WH defends its choice of words in push against 'violent extremism'

WH defends its choice of words in push against 'violent extremism'
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The White House pushed back Wednesday against accusations that its summit on violent extremism fails to adequately demonstrate the role of Islamic extremism.

"We’re very mindful of the fact that a particularly virulent strain of extremist ideology has tried to insert itself in the Muslim community, there’s no question about that," press secretary Josh Earnest said during Wednesday's press briefing.

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"Extremism has taken a variety of forms in this country in a way that has had violent results, we want to be focused on making sure that we are countering all of that. But that does not diminish in any way the concerns that we have that some extremist have made some inroads into the Muslim communities in attempting to inspire them to carry out acts of violence of join their fight.”

The White House's Summit on Countering Violent Extremism, which runs from Wednesday through Friday, includes a number of community leaders, law enforcement officials and politicians discussing the topic against the backdrop of increasing violence by the Islamic State in Iraq and Syria.

Earnest said that he's confident that the summit will produce tangible results, specifically in helping communities share best practices on how to best deal with extremism.

"There are already, in local communities across this country, coordinated efforts to counter extremist messaging that’s aimed at vulnerable youth," he said, specifically mentioning plans in Boston, Minneapolis and Los Angeles.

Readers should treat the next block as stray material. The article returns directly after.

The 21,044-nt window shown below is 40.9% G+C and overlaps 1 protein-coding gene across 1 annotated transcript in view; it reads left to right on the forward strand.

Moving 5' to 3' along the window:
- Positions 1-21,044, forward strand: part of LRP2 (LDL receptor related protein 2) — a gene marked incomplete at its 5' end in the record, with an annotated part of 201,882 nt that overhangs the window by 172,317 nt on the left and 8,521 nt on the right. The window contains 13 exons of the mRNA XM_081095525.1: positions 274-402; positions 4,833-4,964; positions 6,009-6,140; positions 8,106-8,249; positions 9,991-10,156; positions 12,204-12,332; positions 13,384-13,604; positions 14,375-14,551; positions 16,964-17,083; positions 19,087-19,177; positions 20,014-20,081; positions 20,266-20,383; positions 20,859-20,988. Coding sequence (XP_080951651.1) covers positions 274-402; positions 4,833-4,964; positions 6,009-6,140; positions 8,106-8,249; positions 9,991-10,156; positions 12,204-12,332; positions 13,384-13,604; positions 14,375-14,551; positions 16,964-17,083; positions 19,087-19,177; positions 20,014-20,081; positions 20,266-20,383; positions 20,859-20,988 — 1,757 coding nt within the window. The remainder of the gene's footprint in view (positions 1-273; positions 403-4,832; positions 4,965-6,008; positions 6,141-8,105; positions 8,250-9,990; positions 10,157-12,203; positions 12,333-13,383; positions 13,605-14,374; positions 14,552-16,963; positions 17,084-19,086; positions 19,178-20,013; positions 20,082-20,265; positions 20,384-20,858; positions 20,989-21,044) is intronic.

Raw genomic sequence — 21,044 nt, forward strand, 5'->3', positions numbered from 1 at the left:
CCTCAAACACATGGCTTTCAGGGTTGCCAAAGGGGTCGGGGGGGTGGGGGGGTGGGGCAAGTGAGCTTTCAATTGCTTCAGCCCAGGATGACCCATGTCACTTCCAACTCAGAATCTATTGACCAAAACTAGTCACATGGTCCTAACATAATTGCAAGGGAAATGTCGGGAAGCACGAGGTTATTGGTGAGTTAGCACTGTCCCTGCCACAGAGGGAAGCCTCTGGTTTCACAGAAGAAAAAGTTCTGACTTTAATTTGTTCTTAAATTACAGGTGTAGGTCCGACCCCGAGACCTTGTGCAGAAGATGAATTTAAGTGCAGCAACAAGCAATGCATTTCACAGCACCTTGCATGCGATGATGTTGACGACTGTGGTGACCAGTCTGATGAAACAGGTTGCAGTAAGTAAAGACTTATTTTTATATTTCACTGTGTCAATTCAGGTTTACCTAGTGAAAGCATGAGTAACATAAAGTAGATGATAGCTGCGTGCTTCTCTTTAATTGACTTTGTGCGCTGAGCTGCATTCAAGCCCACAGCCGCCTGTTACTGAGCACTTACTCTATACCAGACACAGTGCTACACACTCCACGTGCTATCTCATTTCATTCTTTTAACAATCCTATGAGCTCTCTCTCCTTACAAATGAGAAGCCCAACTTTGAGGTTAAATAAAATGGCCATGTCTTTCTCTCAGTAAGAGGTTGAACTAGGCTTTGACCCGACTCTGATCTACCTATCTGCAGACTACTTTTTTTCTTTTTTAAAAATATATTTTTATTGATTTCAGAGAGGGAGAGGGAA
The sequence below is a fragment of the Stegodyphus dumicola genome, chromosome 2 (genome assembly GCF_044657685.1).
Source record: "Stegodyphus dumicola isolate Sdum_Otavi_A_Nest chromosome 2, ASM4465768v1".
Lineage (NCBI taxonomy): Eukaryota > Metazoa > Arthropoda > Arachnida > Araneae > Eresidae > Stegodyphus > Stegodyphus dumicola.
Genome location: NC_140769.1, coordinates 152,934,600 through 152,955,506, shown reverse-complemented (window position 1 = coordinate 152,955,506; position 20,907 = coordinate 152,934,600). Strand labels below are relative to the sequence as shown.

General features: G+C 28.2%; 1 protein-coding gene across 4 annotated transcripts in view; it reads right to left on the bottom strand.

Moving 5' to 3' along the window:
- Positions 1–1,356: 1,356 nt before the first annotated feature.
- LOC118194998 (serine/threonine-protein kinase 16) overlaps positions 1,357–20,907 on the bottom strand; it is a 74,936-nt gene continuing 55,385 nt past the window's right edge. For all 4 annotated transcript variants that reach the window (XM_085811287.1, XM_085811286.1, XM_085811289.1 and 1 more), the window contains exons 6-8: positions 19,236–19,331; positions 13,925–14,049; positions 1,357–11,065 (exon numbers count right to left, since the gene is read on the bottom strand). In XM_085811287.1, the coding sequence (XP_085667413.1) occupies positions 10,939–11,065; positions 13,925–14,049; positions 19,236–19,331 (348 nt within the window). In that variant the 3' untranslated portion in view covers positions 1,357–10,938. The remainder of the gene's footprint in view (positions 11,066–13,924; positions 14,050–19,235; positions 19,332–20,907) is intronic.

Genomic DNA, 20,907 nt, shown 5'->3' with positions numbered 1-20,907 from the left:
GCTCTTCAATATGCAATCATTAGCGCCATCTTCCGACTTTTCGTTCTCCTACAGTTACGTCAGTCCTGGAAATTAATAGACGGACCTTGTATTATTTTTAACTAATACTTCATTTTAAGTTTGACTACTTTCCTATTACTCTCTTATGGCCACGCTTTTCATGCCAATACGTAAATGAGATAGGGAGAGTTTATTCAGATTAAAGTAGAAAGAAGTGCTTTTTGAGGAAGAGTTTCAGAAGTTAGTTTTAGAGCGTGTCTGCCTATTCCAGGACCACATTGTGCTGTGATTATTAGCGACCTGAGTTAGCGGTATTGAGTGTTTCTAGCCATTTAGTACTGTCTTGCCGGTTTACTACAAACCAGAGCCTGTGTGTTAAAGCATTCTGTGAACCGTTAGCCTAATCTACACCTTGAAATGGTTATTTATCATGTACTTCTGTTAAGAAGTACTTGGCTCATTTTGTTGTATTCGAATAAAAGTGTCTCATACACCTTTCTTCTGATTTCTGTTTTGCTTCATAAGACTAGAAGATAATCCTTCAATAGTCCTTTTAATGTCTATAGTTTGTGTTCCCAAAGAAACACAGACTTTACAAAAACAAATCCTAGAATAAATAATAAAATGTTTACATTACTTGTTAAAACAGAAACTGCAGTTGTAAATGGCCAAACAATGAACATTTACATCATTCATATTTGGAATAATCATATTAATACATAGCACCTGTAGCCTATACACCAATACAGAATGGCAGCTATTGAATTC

“To the extent that they can talk about some of the success that they’ve had and to the extent that local leaders in other communities can apply those lessons in their communities, I think those are real tangible results."

There's been some criticism that the administration is searching for societal change instead of a more robust military strategy. A recent statement by State Department spokeswoman Marie Harf that "we cannot kill our way out of this war" and that America needs to address "root causes that lead people to join those groups" only spurred those assertions.

Earnest said that the administration is committed to its military strategy, and pointed to its recent airstrikes. But he stressed that it’s not the only strategy.

"The summit that we’ve convened over the course of this week is not the summit to discuss our comprehensive strategy to eradicate extremists," he said.

"We do have a strategy for that and one component of that strategy is ensuring that we are countering violent extremism, that we want to mitigate the ability of extremists to capitalize on social media to try to recruit others to that cause.”

Earnest also addressed the flak that he and Obama have taken for not specifically mentioning the religion of the 21 Egyptian Christians who were beheaded over the weekend.

Asked whether the religion of the victims is relevant, he answered: "It sure is.”

"The ISIL extremists that carried out this attack indicated that the reason they were killing them wasn’t just because they were Egyptian, but because they were Christian,” he said, using an alternate acronym for ISIS.

"There’s a responsibility of people of all faiths to stand up and reach out when individuals try to use faith and distort space to try to justify an act of violence."

Earnest also sparred with a reporter over why he didn't mention the Egyptians' religion in the first White House statement on the killings, while Obama's statement on the recent murder of three North Carolina students, who were Muslim, mentions theirs. Earnest said that the North Carolina murders are still under investigation, but that the president felt it was important to "articulate a very clear principle" that people should not be targeted because of their religion.